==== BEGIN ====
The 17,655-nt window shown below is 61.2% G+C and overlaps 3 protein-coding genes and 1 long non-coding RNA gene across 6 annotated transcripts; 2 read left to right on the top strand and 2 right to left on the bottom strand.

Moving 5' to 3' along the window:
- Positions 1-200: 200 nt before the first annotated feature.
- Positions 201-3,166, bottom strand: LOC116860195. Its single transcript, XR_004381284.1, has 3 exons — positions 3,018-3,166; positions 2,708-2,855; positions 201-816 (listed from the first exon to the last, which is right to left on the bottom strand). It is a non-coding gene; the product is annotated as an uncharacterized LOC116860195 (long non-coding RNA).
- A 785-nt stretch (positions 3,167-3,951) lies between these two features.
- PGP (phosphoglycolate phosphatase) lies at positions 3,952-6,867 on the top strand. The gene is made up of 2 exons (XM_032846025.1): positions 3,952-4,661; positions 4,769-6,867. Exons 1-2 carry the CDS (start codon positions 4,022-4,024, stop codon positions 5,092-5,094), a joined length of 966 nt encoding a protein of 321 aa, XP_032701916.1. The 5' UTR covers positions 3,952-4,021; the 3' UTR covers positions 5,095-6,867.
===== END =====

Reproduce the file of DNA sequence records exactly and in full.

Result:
The 17,655-nt window shown below is 61.2% G+C and overlaps 3 protein-coding genes and 1 long non-coding RNA gene across 6 annotated transcripts; 2 read left to right on the top strand and 2 right to left on the bottom strand.

Moving 5' to 3' along the window:
- Positions 1-200: 200 nt before the first annotated feature.
- Positions 201-3,166, bottom strand: LOC116860195. Its single transcript, XR_004381284.1, has 3 exons — positions 3,018-3,166; positions 2,708-2,855; positions 201-816 (listed from the first exon to the last, which is right to left on the bottom strand). It is a non-coding gene; the product is annotated as an uncharacterized LOC116860195 (long non-coding RNA).
- A 785-nt stretch (positions 3,167-3,951) lies between these two features.
- PGP (phosphoglycolate phosphatase) lies at positions 3,952-6,867 on the top strand. The gene is made up of 2 exons (XM_032846025.1): positions 3,952-4,661; positions 4,769-6,867. Exons 1-2 carry the CDS (start codon positions 4,022-4,024, stop codon positions 5,092-5,094), a joined length of 966 nt encoding a protein of 321 aa, XP_032701916.1. The 5' UTR covers positions 3,952-4,021; the 3' UTR covers positions 5,095-6,867.